Where I’m most likely to, philosophically speaking, learn new stuff is from my friends or from getting bored and reading a book like “Grasses of the Western Plains” or one of my incomplete “[Complete Works of EAPoe]” or ‘Intoxication-Seigel’ or doing something like looking up “Haecceity.”

    “Developing World Water” was great. I learned a lot. Grosvener Press International. Printed in Hong Kong. Doesn’t seem to have an ISBN. Was a much better read than “Roller Compacted Concrete Dams.”

    Now, why I said the above. Been there, done that when I was twenty, realized my thirty year old (YO) self had very harsh opinions about my twenty YO self.
    I won’t be saying what me at seventeen thought of me at fourteen YO.

  89. I’m a fan of your books; I’ve read them all. I follow your blog every day. However, for what it’s worth, I’m not a big fan of your comment policy. But your comment policy isn’t really any of my business.

    Still, if my reason for not liking your policy is of any interest to you, I’ll elaborate. If not, skip the below.

    My two cents: it’s because I feel like you tend to shut down valid arguments against your positions. For instance, when you tell folks they can’t talk about whether or not fetuses are alive in the womb in your rapist/power post then it’s next to impossible for people to explain to you why they disagree with your position. No one in their right mind thinks a woman’s body should be controlled just for the sake of controlling it. Some folks do think that fetuses are babies and deserve rights of their own. (I’m not weighing in on the issue here — just putting forward an example of why I think your comment area tends to be less than great when it comes to discourse.) Another example was when you shut down certain avenues of discussion about the Frenkel incident. Some folks felt like he was being subjected to what they referred to as a witch hunt, but they couldn’t really make their point due to the topics they weren’t allowed to discuss. Which, at least in my opinion, left just enough room for a bunch of comments agreeing with you.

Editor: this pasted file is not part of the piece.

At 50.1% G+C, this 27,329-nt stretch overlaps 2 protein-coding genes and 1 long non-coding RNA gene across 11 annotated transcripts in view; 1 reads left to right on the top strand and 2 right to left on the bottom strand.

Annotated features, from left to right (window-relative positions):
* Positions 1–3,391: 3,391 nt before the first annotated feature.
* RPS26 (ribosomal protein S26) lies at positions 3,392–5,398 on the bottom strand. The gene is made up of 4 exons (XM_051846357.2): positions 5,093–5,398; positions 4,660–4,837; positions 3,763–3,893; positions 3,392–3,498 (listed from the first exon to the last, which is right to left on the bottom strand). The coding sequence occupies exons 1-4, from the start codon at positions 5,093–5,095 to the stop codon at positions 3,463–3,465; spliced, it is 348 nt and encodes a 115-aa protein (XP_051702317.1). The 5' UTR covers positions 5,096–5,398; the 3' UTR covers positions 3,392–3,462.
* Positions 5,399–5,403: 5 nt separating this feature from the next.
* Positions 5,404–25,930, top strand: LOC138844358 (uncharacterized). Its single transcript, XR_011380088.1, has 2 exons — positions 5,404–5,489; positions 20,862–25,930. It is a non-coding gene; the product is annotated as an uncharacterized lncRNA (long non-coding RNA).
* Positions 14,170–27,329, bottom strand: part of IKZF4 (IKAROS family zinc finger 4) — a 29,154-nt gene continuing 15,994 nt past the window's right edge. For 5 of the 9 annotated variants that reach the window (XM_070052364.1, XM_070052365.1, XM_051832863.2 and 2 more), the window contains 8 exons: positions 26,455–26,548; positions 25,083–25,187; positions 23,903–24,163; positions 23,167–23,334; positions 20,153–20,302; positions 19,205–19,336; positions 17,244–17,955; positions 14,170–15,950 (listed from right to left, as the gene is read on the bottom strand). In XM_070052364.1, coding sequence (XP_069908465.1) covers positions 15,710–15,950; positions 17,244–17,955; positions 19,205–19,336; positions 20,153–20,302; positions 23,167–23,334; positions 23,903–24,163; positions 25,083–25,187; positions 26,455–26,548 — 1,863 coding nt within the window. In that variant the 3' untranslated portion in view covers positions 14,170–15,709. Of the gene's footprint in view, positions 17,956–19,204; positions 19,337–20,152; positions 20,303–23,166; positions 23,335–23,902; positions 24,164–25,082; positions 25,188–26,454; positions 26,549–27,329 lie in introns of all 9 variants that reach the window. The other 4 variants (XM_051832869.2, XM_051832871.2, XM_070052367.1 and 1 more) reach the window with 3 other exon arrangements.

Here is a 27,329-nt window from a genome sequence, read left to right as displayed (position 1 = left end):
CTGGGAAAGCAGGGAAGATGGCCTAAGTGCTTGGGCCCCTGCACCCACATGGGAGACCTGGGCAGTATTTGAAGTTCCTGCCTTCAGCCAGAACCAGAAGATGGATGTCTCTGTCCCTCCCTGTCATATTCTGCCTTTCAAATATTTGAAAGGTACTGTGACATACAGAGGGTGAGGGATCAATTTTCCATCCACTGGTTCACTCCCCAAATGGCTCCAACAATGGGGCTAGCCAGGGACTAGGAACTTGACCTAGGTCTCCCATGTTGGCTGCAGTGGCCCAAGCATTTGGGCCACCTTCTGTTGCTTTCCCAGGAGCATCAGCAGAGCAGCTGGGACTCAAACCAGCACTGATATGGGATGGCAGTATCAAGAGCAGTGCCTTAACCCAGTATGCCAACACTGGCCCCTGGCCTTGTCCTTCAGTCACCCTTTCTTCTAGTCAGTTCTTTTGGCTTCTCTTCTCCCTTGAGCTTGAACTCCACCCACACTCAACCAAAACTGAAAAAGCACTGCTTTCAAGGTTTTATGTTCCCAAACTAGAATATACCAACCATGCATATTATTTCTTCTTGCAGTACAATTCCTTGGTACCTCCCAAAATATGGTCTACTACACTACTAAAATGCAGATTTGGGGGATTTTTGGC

It bleeds somewhat into another issue I’ve seen raised that I think has merit: at times you seem to talk past issues. To explain what I mean, consider the post you made regarding the number of visitors you receive here on Whatever. To my knowledge, no one argued against you asserting that you receive “up to” 50k hits. The criticism against you specifically mentioned that you had every right to say up to. So, at least to me, it comes across as if you’re arguing against a strawman.

    Anyway, a lot of folks seem to like your policy, and it’s your blog, so whatever works for you in your space is certainly fine by me. After all, it’s your space, not mine. Shrug.

  90. And a counter-counter-point:

    Where are you more likely to learn new stuff from – listening to people who are talking in good faith, or people who are talking in bad faith?